Don’t you just love old people and hope to be one someday?
They deserve respect for their wisdom, because as the 20th century philosopher Mudbone said, you don’t get to be old by being a fool.
This, however, is one time when senior citizens – yeah, I hate that term, too – need to turn down their hearing aids or turn up “The Golden Girls” or their Beyonce-laden iPads and chill.
A recent N&O story talked about the street festivals held downtown and how the revelers and their BOOM BOOM BOOM disturb the slumber of some residents of the Sir Walter Apartments.
Sorry folks, but that’s the price of progress, and the Sir Walter is not the Shady Rest.
Nothing provides more tangible evidence of downtown Raleigh’s rebirth than the gaiety – which, if you’re doing it right, is noisy – that occurs there almost every weekend.
It started about a decade ago when my running buddy and I would take our afternoon constitutional around town on Fridays and see the food trucks and vendors setting up on Fayetteville Street outside the Sir Walter.
“Looks like P. Diddy” – our nickname for merrymaking then-mayor Charles Meeker – “is fixing to host another hoe-down downtown,” we’d say.
Prior to Meeker’s mayoralty, downtown was not a destination, but more like a deserted nation, someplace to flee when the 5 o’clock whistle blew. Few things were sadder than that pedestrian mall known as Fayetteville Street at 5:30 p.m., when the gloaming arrived and the gloom descended.
What’s happening now has to be preferable to an empty street.
That’s how Toots Rogers feels. Rogers, a 72-year-old great-grandfather, is a Sir Walter resident. He flitted around the latest festival, chatting with people as though he were a conscientious host trying to make guests feel welcome.
Does he like the music that some residents complain disturbs their peace? I asked.
“I love all kinds of music when they know how to play and don’t mess up the groove,” he said while standing on the sidewalk in front of the Sir Walter. “The music’s out here. What are you doing in there?”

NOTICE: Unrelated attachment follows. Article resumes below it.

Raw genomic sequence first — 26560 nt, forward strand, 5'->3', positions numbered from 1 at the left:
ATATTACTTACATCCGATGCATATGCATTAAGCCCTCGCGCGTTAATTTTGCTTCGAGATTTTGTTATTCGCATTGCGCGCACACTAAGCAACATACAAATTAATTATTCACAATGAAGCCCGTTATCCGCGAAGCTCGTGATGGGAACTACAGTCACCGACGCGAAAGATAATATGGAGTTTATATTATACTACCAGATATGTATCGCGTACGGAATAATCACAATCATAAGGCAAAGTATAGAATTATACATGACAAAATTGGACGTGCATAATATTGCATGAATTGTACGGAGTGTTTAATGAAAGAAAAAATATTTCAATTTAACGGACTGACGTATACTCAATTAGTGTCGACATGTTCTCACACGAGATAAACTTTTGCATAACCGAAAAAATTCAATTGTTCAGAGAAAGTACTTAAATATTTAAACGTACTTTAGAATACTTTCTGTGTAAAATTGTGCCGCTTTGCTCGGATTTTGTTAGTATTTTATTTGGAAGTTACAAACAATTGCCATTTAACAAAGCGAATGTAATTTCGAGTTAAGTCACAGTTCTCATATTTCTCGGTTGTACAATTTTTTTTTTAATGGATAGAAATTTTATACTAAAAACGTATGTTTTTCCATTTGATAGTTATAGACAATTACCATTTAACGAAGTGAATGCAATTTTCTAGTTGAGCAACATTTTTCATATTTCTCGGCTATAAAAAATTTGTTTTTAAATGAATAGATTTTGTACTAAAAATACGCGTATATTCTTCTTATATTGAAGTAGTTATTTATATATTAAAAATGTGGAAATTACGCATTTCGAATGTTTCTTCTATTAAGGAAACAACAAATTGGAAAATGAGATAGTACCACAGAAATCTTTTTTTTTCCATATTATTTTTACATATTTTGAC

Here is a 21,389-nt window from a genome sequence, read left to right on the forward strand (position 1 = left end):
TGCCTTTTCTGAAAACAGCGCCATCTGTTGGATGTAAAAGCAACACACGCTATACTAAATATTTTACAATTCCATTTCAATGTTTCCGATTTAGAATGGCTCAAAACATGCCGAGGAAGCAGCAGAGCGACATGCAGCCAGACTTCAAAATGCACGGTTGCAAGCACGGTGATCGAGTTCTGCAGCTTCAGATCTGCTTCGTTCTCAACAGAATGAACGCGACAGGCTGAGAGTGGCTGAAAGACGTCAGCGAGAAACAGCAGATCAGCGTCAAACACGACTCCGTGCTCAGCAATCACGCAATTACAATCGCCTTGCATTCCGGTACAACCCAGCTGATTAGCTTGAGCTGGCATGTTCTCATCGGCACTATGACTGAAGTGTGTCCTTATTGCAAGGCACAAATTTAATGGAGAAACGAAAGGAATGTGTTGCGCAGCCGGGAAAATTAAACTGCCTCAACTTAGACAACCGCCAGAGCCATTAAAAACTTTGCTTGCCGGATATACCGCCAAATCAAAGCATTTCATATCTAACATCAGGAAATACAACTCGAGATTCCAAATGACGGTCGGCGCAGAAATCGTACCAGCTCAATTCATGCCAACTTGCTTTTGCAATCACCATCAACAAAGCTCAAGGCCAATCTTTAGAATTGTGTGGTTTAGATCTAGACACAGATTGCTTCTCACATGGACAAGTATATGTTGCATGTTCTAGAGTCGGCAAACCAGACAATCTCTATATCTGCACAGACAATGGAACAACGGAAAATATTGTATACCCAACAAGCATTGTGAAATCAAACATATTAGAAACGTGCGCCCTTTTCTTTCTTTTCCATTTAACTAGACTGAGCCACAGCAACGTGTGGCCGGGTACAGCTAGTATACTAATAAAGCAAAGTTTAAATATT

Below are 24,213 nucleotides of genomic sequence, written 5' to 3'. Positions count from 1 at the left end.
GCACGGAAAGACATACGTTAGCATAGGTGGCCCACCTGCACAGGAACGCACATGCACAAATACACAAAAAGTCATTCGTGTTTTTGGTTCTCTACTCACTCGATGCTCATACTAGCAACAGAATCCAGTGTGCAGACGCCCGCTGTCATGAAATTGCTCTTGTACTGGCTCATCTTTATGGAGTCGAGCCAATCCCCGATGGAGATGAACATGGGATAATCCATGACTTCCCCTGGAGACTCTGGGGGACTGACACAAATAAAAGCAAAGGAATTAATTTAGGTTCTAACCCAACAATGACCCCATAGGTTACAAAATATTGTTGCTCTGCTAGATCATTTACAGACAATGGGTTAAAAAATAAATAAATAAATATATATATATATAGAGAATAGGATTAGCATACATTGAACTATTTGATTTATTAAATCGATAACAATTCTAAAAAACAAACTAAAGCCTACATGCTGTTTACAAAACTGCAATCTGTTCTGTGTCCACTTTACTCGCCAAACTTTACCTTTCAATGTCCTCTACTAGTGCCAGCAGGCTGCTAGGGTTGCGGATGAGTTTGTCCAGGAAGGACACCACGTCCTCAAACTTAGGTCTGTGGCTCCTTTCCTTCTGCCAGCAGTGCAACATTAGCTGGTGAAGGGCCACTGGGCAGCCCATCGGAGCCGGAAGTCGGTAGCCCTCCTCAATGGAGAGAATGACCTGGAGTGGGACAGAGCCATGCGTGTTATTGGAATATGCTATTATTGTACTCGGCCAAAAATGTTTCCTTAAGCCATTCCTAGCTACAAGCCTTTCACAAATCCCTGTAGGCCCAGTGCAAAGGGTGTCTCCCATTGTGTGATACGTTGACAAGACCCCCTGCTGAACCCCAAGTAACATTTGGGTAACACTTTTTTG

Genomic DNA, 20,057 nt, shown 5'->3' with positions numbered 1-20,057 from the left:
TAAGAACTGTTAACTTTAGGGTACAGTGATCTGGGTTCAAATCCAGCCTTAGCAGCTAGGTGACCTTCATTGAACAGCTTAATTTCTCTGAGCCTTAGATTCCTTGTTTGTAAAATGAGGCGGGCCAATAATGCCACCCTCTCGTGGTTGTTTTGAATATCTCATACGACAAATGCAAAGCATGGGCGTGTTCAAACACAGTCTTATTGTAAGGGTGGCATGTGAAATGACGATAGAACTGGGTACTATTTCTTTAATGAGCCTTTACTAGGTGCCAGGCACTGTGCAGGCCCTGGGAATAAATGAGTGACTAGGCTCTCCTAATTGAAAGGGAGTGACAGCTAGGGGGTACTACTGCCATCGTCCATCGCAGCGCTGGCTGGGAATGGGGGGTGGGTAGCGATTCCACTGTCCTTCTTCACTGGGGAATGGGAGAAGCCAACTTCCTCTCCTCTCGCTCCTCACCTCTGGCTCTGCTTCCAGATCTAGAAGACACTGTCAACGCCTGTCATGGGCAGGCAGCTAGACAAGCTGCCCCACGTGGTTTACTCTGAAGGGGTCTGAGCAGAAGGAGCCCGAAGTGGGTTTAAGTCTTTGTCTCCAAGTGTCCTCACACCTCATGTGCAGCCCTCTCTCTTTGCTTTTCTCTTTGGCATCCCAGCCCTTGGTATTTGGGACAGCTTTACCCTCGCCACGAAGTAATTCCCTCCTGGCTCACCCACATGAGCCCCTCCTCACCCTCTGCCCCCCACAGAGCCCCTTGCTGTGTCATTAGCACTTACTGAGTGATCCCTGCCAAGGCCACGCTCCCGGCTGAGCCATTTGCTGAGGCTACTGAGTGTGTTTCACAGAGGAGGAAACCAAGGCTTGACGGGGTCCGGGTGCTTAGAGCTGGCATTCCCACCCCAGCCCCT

Moments later, he bounced jauntily down the sidewalk.
A truism holds that the best way to get rid of an enemy is to make him a friend. Another is “if you can’t beat ’em, join ’em.” That’s what Rogers and a couple of other Sir Walter residents who looked upon the proceedings with bemusement have done.
Don’t go gentle
If anyone needs to heed the words of Liza Minnelli in “Cabaret” – “What good is sitting alone in your room? Come, hear the music play.” – it’s those in places like the Sir Walter.
After all, it was not I, but poet Dylan Thomas, who wrote:
“Do not go gentle into that good night,
“Old age should burn and rage at close of day;
“Rage, rage against the dying of the light.”
That would be me. I’d be out there, possibly in some orthopedic bedroom slippers because of my aching corns and – if I can still fit into it – my lime-green, crushed velvet jumpsuit from my Disco Godfather days. Whatever I’m wearing, I’ll be raging against the dying of the light.
“Get down old man,” they’ll say.
“Work it, pops,” they’ll shout.
“Say, who’s the old dude over there drinking all the Courvoisier?” someone else will ask before they kick me out.
So old people. Get out there and pitch a wang dang doodle with those young ’uns and show ’em how it’s done. Put down the knitting, the book and the broom and pull out that polyester leisure suit, dust off those feathered boas, polish the stacked heels you haven’t worn since KC & the Sunshine Band was exhorting you to “Shake shake shake, shake shake shake, shake your booty,” and add to the merriment that has brought downtown back to life.
It may do the same for you.